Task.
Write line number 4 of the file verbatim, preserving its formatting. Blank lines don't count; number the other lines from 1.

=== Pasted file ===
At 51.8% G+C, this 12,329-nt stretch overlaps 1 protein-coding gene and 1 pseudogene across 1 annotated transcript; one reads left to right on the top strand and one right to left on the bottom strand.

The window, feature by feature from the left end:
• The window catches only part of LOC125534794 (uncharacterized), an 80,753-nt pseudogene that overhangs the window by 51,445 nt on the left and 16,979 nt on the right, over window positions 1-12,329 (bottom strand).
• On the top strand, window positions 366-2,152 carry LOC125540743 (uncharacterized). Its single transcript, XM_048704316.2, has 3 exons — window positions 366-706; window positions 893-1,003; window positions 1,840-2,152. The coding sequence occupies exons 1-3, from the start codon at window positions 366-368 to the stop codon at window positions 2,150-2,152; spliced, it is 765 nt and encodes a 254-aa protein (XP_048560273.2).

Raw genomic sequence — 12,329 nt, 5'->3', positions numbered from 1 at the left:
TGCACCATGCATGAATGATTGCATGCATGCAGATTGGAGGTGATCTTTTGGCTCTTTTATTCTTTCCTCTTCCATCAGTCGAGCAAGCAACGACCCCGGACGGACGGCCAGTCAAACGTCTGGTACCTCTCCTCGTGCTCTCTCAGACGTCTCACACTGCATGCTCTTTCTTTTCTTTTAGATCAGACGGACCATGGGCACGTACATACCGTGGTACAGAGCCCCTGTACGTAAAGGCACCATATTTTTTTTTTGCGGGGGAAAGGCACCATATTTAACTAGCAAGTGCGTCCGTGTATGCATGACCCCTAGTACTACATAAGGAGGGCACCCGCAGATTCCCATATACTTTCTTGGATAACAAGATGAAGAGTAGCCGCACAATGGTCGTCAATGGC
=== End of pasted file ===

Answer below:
• On the top strand, window positions 366-2,152 carry LOC125540743 (uncharacterized). Its single transcript, XM_048704316.2, has 3 exons — window positions 366-706; window positions 893-1,003; window positions 1,840-2,152. The coding sequence occupies exons 1-3, from the start codon at window positions 366-368 to the stop codon at window positions 2,150-2,152; spliced, it is 765 nt and encodes a 254-aa protein (XP_048560273.2).